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While thousands were welcoming Lord Stanley's Cup back to Los Angeles on Monday, not far away others were celebrating the arrival of a new city addition.
Students, teachers, board members — including a prominent Hollywood director — and sponsors gathered near MacArthur Park on the patio of the Heart of Los Angeles building to celebrate the first day of class for the Los Angeles branch of the Ghetto Film School.
The educational organization from the Bronx opened its doors for the first day of class here. Created through a partnership with 21st Century Fox, the nonprofit program hopes to attract a diverse group of film students who have a passion for storytelling.
Through the college level pre-professional program, students get hands-on training in filmmaking, from animation to features to documentaries.
Joe Hall, the president and creator of Ghetto Film School, came up with the idea when he was a student at USC Film School. Originally from New York, he acknowledged the opportunity that USC presented him and wished it was accessible to a wider range of students regardless of their background.
"When I came to USC, I really liked it," said Hall. "I also thought, 'This would be a great opportunity for all of the smart kids I know back in New York.' A lot of the kids at USC were children of the industry."
Since its birth in 2000, the Ghetto Film School has grown from a volunteer program in a Bronx storefront to an established academic institution, featuring a $3-million post-production facility. In 2009, it opened the Cinema School, a film-oriented high school in the Bronx.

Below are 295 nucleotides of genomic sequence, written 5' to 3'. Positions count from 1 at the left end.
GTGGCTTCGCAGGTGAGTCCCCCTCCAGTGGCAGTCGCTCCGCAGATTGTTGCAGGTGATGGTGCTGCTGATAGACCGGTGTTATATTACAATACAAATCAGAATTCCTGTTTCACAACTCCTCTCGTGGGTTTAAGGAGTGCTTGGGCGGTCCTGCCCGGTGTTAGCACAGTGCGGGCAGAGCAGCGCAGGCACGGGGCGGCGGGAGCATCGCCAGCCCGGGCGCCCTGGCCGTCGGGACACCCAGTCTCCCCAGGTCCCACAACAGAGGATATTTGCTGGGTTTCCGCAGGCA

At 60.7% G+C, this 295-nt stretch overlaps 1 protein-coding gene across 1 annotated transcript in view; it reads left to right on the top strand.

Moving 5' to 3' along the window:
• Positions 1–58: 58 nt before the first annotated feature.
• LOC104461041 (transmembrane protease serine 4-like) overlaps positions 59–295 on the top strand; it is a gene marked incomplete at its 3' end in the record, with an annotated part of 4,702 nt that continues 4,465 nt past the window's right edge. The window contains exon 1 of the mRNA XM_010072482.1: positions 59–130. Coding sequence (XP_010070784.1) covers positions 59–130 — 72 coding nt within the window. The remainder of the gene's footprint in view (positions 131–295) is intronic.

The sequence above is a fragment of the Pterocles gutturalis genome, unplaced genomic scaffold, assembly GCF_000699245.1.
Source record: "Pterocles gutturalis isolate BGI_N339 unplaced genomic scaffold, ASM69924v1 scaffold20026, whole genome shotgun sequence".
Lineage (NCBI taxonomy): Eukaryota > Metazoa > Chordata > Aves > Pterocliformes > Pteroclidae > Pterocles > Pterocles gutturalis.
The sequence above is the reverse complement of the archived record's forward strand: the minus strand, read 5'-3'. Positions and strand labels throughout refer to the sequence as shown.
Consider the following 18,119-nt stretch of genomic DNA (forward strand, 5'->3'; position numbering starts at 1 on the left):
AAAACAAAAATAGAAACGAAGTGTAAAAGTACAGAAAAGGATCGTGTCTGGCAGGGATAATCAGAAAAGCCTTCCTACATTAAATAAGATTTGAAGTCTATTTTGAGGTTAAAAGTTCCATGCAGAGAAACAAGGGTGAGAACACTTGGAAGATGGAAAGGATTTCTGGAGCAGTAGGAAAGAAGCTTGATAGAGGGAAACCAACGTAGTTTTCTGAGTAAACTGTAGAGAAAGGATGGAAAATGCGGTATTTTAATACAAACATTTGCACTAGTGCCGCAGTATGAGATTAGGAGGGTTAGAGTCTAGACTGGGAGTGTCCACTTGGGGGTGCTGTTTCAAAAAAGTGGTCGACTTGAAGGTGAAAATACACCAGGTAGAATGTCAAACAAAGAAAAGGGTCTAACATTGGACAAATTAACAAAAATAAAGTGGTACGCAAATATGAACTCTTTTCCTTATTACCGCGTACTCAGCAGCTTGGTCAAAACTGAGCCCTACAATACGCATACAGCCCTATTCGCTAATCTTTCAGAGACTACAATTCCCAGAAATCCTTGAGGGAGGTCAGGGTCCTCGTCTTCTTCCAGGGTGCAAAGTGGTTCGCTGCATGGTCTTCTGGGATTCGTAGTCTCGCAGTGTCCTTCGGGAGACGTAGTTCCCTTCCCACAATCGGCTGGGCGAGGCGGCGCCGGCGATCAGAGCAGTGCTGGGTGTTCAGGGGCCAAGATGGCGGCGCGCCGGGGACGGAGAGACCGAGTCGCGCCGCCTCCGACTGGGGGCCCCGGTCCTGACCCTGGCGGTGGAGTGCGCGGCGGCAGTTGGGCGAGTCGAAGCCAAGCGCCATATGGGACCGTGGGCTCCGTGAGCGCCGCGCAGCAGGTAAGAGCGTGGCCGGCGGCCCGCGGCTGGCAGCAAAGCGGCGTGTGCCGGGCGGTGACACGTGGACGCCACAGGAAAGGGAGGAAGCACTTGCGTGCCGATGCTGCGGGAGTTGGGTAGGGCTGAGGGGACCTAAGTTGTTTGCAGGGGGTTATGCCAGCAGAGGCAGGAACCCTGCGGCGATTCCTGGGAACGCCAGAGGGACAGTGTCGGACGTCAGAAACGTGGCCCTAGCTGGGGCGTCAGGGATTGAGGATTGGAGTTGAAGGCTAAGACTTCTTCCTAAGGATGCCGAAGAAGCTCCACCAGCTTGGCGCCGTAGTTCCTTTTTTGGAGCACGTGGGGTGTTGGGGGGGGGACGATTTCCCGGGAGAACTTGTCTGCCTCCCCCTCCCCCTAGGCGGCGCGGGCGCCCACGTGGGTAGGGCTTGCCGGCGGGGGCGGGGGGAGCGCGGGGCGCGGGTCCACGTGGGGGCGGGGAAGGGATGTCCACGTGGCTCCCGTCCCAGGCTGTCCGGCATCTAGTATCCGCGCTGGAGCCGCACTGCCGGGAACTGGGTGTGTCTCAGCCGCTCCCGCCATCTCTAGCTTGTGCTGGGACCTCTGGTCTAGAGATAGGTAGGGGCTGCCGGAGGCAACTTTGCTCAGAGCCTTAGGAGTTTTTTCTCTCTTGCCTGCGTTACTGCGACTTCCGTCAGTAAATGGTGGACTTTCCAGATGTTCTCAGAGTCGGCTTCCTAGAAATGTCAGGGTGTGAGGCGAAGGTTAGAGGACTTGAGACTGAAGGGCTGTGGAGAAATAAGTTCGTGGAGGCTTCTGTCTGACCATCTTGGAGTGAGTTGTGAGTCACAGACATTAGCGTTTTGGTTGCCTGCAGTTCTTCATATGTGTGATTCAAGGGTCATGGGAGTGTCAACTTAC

The school has upgraded its board as well. One of its members is Oscar-nominated director David O. Russell ("American Hustle," "Silver Linings Playbook") who brings in guest lecturers like Steve McQueen ("12 Years a Slave") and Lee Daniels ("Precious").
To Russell, connecting actors, directors, and executives with the program gives students the chance to learn from accomplished professionals. Serving on the board and participating in the school allows him to reflect upon his good fortune.
"I think that it's good to never be cynical, to remember that we're all very fortunate to be working in the storytelling business and to treat it as a special thing," Russell said at the event.
21st Century Fox helps support the school, which offers tuition-free programs for many students. Fox executives will also participate as guest lecturers and mentors.
Peter Rice, chairman and CEO of Fox Networks Groups, was present at the announcement Monday afternoon. He says this partnership is important not only for the students but for the industry.
"It's core to what we do. Ultimately, we're about creative storytelling. That's the engine that drives our company," said Rice. "It gives such an opportunity for hundreds of kids, ultimately thousands. At times, it's probably daunting thinking of what's the access into that. There's tons and tons of great jobs within the industry, and it feels like a place that can be crucial for young storytellers."